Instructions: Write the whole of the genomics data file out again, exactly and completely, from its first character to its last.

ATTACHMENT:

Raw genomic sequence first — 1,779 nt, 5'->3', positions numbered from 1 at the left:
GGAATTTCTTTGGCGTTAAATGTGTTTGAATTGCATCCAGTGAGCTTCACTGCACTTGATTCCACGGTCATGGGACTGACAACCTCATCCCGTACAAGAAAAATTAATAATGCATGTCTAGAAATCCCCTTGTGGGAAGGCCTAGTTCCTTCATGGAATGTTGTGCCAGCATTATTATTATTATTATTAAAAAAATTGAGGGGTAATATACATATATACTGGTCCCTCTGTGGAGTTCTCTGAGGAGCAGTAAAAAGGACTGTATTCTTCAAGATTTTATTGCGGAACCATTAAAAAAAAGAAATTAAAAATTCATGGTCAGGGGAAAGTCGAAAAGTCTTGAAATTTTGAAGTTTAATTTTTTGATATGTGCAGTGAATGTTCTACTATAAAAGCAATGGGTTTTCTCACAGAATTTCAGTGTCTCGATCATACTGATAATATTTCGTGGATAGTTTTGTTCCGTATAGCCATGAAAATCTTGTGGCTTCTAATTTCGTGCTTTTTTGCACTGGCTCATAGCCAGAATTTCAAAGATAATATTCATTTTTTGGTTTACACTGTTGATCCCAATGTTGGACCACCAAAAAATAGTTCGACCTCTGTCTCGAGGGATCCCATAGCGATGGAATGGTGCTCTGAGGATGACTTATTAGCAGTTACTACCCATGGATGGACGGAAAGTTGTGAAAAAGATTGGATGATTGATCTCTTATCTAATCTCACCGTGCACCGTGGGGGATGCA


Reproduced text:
Raw genomic sequence first — 1,779 nt, 5'->3', positions numbered from 1 at the left:
GGAATTTCTTTGGCGTTAAATGTGTTTGAATTGCATCCAGTGAGCTTCACTGCACTTGATTCCACGGTCATGGGACTGACAACCTCATCCCGTACAAGAAAAATTAATAATGCATGTCTAGAAATCCCCTTGTGGGAAGGCCTAGTTCCTTCATGGAATGTTGTGCCAGCATTATTATTATTATTATTAAAAAAATTGAGGGGTAATATACATATATACTGGTCCCTCTGTGGAGTTCTCTGAGGAGCAGTAAAAAGGACTGTATTCTTCAAGATTTTATTGCGGAACCATTAAAAAAAAGAAATTAAAAATTCATGGTCAGGGGAAAGTCGAAAAGTCTTGAAATTTTGAAGTTTAATTTTTTGATATGTGCAGTGAATGTTCTACTATAAAAGCAATGGGTTTTCTCACAGAATTTCAGTGTCTCGATCATACTGATAATATTTCGTGGATAGTTTTGTTCCGTATAGCCATGAAAATCTTGTGGCTTCTAATTTCGTGCTTTTTTGCACTGGCTCATAGCCAGAATTTCAAAGATAATATTCATTTTTTGGTTTACACTGTTGATCCCAATGTTGGACCACCAAAAAATAGTTCGACCTCTGTCTCGAGGGATCCCATAGCGATGGAATGGTGCTCTGAGGATGACTTATTAGCAGTTACTACCCATGGATGGACGGAAAGTTGTGAAAAAGATTGGATGATTGATCTCTTATCTAATCTCACCGTGCACCGTGGGGGATGCA